Report: NASA needs better handle on health hazards for Mars | Inquirer Technology

Report: NASA needs better handle on health hazards for Mars

/ 12:55 PM October 30, 2015

Space Travel Health

In this Aug. 31, 2013 photo made available by NASA, astronaut Chris Cassidy, Expedition 36 flight engineer, exercises on the advanced Resistive Exercise Device (aRED) in the Tranquility node of the International Space Station. In an extensive audit released Thursday, Oct. 29, 2015, NASA’s inspector general office looked at the space agency’s overall effort to keep astronauts healthy during lengthy space missions –especially trips to Mars, currently targeted for the 2030s. AP

CAPE CANAVERAL, Florida — NASA needs to get cracking if it wants to keep its astronauts alive and well on missions to Mars, according to an in-house report issued Thursday.

In an extensive audit, NASA’s inspector general office looked at the space agency’s overall effort to keep astronauts safe during lengthy space missions — especially trips to Mars, currently targeted for the 2030s.

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Among the top health hazards for three-year, round-trip Mars missions: space radiation that could cause cancer, central nervous system damage, cataracts or infertility; extreme isolation, which could lead to psychological problems; and prolonged weightlessness, already known to weaken bones, muscles and vision.

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There’s also the issue of limited amounts and types of medicine and food, the latter potentially leading to weight loss and malnutrition.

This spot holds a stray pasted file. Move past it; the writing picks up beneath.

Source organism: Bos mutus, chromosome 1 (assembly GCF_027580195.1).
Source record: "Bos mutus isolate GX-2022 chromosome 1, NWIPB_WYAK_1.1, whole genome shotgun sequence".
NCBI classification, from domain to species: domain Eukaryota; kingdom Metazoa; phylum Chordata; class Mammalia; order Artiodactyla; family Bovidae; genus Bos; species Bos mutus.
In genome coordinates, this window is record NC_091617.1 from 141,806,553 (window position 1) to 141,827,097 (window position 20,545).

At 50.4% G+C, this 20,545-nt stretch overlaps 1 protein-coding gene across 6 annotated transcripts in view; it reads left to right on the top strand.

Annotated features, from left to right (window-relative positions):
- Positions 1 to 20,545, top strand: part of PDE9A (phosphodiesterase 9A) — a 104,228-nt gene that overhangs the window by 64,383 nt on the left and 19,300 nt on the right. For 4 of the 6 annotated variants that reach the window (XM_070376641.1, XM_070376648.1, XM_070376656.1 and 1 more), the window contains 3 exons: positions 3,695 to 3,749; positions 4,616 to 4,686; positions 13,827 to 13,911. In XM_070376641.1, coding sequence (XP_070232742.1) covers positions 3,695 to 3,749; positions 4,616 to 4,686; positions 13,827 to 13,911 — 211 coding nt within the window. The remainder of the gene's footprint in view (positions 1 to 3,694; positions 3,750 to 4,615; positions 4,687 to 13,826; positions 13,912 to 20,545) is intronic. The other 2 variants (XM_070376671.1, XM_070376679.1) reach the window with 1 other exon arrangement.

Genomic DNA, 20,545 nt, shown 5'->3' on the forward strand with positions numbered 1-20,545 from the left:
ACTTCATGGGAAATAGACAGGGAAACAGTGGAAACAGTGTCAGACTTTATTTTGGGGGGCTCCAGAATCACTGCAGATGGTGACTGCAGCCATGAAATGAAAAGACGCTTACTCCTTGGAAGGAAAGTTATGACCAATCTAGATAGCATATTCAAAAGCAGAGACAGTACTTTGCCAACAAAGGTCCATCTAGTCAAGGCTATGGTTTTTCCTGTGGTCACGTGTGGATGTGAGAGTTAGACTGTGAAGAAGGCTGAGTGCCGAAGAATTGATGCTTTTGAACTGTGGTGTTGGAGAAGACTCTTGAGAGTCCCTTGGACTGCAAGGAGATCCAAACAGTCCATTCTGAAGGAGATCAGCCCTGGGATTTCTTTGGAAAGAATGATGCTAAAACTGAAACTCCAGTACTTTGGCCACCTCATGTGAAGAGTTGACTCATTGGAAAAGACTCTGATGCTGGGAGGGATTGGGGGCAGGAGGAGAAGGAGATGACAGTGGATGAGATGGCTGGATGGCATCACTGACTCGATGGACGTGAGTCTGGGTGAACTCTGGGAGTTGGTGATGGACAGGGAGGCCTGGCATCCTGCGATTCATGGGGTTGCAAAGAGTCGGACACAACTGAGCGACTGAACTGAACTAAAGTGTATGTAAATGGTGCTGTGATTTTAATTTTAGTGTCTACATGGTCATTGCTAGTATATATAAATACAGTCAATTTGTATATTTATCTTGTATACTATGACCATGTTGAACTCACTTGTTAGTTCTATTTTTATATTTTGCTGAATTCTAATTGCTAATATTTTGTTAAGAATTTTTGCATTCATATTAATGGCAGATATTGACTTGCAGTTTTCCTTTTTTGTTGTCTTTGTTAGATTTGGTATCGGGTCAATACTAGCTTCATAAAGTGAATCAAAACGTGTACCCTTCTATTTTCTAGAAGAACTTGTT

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Inspector General Paul Martin acknowledged that NASA is making progress in identifying and managing these health risks. NASA’s first yearlong mission is underway at the International Space Station.

But Martin pointed out that the space agency is optimistic in thinking it can resolve all the issues by the 2030s.

“The agency still faces significant challenges to ensuring the safety of crew members on a human mission to Mars or deep space,” the report concluded.

As such, the first astronauts who fly to Mars may need to accept even more risk than subsequent crews, according to the report.

Stalling the health-risk effort, in part, is the continuing uncertainty over the type of vehicles and habitats that will be used to carry astronauts into deep space, the report stated. NASA also needs to consolidate its expertise; right now, there’s a lack of organization to manage crew health risks, the report noted.

NASA agreed with the conclusions.

To date, no American has spent more than seven months in space at a time. The Russians are the world’s space endurance champions, but even they haven’t ventured beyond 14 months for a mission.

By coincidence, the watchdog’s 54-page report came out the same day NASA astronaut Scott Kelly broke the US record for the longest single spaceflight.

Kelly is more than halfway through a one-year station stint, as is Russian cosmonaut Mikhail Kornienko. They won’t be back on Earth until March.

On Thursday, Kelly told a TV interviewer that while it definitely feels like he’s been up there a long time, “I’m pretty sure I’m going to get through it without much of an issue.” He said he hopes his mission will help get astronauts to Mars.

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Medical researchers expect to learn much from Kelly’s flight. As a bonus, Kelly’s identical twin, Mark, a retired astronaut, is submitting to testing so doctors can compare the results of the space and ground-based brothers.

TOPICS: Astronauts, Cancer, cataracts, Health, Infertility, International Space Station, Mars, mission, NASA
TAGS: Astronauts, Cancer, cataracts, Health, Infertility, International Space Station, Mars, mission, NASA

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